Pride of workmanship, part 2

I moved to Indianapolis many years ago to take a job editing technology books. My first project was editing a new edition of one of the publisher’s biggest sellers. I drew this plum assignment not for my l33t editorial skills, but for being the new guy. You see, the author had a reputation for running his editors ragged, and nobody wanted to work with him. They were glad to scrape this book onto me.

I never understood why. Editing the author’s work was a pleasure – his writing was clear, engaging, and funny. When I made suggestions for improvement, he gladly took most of them. He even called me to discuss and improve on a few of them. He did require a lot of attention, all of it for the good of his book, as he sweated every detail. For example, I spent hours on the phone with him poring over proofs, which are draft printouts of the book after it’s been laid out. It’s the last stage before the book is printed. At this late stage, he sometimes rewrote entire paragraphs to make them funnier or reworked graphics to make them clearer, all of which never ceased to thrill the overworked layout department.

When we were done, we had a book to be proud of. After the book was printed, I displayed my copy prominently on my bookshelf. It then sold a bazillion copies.

Then I got my next assignment, a thick book about a communications technology still popular then. This author handed in cumbersome and clumsy text full of basic writing errors. His lame attempts at humor were often offensive. His technical explanations were usually incorrect and incomplete. I spent hours hammering his work into something marginally usable. He then ignored half of my queries and barely responded to the other half.

After he had handed in 100 of the book’s 800 pages, he announced that he was done writing. I was incredulous as he explained that the rest of the book would be documentation from shareware related to this technology. He wanted to publish 700 pages of crappy shareware documentation he didn’t even write! I accosted the acquisitions editor – that’s the guy who hired this author – and raised an unholy ruckus. I said, “This book will be useful to nobody!” He shrugged. “It’s his book. Is it on schedule?”

I spent the next several weeks with my stomach knotted from anger and disgust as I formatted and edited those 700 pages. I pinched my nostrils shut as I sent the chapters to layout. I suppressed my gag reflex as I reviewed the proofs. I rolled my eyes when my copy of the finished book arrived. I hid it in a dusty and forgotten corner of my bookshelf. Then I succeeded for several weeks at forgetting the whole sordid ordeal until I received a letter from somebody who actually bought the book. He wrote something that knocked me out of my chair:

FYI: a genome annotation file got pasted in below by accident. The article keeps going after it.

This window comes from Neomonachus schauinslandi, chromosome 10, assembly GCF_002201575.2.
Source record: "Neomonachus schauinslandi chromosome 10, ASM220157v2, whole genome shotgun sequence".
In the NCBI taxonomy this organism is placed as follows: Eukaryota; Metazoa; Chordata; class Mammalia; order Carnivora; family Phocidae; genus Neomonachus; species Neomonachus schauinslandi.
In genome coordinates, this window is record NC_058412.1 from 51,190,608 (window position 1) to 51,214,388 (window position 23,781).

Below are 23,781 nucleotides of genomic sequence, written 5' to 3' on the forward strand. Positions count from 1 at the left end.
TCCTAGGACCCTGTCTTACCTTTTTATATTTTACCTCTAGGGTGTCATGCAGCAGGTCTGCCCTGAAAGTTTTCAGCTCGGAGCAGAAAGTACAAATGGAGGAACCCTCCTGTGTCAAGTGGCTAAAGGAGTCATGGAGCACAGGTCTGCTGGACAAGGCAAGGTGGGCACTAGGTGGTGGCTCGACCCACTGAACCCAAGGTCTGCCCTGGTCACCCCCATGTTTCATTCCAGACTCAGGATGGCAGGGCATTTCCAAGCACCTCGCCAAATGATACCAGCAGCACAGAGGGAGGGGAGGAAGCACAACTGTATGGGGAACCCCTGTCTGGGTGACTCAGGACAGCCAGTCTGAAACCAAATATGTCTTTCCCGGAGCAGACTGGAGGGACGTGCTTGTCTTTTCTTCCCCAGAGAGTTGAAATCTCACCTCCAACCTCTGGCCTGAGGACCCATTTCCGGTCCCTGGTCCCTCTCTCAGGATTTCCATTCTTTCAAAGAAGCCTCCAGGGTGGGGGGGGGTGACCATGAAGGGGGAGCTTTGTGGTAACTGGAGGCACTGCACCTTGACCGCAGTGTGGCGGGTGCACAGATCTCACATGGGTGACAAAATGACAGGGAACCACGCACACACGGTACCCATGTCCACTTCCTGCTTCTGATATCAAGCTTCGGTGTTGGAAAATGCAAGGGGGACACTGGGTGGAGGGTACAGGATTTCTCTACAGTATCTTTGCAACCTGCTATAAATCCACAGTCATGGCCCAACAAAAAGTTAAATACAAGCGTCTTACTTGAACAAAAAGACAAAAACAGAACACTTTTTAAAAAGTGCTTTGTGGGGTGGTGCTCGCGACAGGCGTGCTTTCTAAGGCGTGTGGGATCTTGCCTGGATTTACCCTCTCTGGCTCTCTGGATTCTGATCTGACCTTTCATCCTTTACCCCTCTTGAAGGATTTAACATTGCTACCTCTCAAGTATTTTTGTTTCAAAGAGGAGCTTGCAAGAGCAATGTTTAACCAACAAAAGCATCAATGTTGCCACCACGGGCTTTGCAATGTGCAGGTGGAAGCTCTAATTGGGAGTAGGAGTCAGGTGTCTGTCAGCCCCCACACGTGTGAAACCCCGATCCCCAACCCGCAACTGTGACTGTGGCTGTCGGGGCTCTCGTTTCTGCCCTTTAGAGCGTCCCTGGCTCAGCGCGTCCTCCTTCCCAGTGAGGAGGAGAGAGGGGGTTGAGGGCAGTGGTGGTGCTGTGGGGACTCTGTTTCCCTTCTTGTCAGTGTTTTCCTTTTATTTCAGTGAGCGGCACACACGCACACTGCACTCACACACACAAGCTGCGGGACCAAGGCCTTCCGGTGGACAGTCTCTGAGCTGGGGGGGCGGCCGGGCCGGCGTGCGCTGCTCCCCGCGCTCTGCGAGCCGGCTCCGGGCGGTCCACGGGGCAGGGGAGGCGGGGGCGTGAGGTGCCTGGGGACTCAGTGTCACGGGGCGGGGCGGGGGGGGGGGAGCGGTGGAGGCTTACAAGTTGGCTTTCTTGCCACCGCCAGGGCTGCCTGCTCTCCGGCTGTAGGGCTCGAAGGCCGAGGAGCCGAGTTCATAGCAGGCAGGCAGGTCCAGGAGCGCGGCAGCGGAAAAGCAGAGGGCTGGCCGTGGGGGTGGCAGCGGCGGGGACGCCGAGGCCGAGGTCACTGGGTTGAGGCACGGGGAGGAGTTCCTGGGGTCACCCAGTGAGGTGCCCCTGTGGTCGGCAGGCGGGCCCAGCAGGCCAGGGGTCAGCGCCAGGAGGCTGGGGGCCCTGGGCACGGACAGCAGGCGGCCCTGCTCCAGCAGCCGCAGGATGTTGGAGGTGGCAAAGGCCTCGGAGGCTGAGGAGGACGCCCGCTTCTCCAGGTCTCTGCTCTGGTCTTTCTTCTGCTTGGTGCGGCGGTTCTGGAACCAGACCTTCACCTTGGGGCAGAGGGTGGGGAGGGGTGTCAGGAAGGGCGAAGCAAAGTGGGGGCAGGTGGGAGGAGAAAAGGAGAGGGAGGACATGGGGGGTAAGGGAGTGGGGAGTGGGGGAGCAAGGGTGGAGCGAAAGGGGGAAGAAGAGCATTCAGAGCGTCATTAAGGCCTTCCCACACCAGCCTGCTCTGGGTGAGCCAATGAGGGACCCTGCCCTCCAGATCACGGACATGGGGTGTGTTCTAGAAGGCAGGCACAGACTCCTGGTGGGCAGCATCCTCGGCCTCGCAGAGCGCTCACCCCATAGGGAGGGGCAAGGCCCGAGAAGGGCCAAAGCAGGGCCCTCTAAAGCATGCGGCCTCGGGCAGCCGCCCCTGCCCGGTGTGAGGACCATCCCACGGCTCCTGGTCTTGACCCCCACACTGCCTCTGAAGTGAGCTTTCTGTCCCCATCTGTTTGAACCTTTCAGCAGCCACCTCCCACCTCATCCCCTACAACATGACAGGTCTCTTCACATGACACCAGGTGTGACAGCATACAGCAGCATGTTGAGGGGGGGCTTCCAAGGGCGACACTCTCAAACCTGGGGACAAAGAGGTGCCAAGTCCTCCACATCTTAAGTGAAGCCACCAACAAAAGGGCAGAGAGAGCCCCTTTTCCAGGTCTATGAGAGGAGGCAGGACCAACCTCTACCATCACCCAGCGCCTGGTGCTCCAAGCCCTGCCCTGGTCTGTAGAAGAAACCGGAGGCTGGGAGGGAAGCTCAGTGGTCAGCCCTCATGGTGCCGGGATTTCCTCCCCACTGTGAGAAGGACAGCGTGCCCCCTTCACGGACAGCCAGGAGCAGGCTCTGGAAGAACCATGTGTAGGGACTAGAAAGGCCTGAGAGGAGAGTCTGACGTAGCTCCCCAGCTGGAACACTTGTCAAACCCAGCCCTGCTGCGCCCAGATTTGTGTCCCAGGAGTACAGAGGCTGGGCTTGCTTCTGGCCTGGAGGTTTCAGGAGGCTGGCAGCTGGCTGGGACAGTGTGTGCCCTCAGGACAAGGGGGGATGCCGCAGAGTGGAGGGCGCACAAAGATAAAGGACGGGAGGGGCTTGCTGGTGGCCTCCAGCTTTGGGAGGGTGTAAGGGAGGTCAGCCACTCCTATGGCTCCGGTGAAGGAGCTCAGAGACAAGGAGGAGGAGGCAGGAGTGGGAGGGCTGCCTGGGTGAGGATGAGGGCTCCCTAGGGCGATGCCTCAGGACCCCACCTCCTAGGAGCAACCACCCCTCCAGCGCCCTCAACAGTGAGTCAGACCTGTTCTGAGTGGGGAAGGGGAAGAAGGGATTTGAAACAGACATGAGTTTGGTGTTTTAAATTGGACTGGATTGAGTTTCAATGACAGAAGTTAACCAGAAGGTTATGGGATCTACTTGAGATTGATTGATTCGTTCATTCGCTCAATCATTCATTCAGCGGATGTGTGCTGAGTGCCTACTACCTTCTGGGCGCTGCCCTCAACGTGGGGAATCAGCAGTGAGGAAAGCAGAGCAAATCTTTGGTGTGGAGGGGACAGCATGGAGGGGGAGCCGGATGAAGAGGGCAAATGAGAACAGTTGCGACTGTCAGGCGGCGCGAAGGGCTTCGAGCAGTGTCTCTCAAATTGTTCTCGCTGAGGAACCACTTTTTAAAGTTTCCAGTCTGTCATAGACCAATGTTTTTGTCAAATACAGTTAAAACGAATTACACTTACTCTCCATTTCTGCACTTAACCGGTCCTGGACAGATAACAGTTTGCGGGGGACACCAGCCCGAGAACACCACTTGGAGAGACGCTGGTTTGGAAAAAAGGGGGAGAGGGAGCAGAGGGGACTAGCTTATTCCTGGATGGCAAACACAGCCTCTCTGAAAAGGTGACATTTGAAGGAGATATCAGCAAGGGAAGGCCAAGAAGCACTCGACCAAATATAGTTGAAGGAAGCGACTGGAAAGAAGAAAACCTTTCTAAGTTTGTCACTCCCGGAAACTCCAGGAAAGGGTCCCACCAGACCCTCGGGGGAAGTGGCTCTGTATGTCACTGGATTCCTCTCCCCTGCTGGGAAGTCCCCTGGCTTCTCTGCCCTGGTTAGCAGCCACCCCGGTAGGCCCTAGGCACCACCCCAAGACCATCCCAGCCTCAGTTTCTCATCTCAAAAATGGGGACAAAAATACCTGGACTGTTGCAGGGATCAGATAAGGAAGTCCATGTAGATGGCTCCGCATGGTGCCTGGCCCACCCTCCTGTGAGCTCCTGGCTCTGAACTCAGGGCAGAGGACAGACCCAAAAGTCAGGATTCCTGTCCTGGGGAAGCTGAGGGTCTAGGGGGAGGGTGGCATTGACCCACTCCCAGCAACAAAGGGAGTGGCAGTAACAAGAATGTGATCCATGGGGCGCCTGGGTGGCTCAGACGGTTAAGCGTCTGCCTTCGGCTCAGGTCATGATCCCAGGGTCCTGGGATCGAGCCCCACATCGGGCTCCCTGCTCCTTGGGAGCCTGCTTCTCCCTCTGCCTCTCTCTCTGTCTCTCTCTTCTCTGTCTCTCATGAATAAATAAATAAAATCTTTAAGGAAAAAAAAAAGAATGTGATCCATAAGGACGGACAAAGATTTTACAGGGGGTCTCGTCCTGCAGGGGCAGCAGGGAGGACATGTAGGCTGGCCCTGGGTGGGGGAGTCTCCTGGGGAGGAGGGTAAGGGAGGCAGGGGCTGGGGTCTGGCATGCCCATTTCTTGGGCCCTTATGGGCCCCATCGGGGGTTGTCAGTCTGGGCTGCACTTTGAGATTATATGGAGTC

“Dear Sir. I was trying to break into this communications technology when I found your book. I wanted to tell you that it was exactly what I needed. I played with a couple of the programs the book described and, with the book’s help, got one of them running. Thank you for publishing this book. Sincerely, Some Reader.”

I was humbled. No, I was shamed. Mr. High-and-Mighty Editor thought that the author created a steaming pile of feces while giggling at the teller’s window as he signed his advance check. Yet somebody found the book to be exactly what he needed. I started to see that maybe I wasn’t the final arbiter of quality, that maybe quality is what meets the customer’s needs. I’ve carried this critical lesson into every job I’ve had since.

But now, almost 13 years hence, I have learned another lesson from these two books.

That first book was Macs For Dummies, Third Edition, by David Pogue, a keystone of the juggernaut Dummies franchise. More recently, you might have seen David’s technology column in the New York Times (registration required), or his acclaimed The Missing Manual series of books, or maybe the occasional stories he does for CBS News Sunday Morning. David has done very well for himself since his Dummies days. It helps that David is charismatic and gracious in person, has a knack for leveraging opportunity, and sells himself hard and well. I think that David’s drive and ability to do top-flight work gives him something solid to sell that distinguishes him from someone who just schmoozes glibly.

I haven’t been very kind to the other author here so I won’t reveal his name or the title of his book, which did not sell well despite the one fan letter. I found his home page on the Web this morning and he seems very happy. But he has not achieved a hundredth of what David Pogue has.

The new lesson? Something modest may meet a customer’s need. But it sure is satisfying – and the hard work sure worth it – when you can really delight the customer. And David Pogue’s case shows that talent and hard work can still really pay off.


2 responses to “Pride of workmanship, part 2”

  1. Michael Avatar

    I guess 13 years ago the internet was still too new for the “fan” to have found and read the shareware docs himself. Or perhaps it was the 100 pages that met his need?

    So when are you going to release your own novel? I enjoy reading your compositions. You certainly have a flair for writing I’ve never developed.

  2. Jim Avatar

    Michael, you flatter me. This blog satisfies my writing jones for now.

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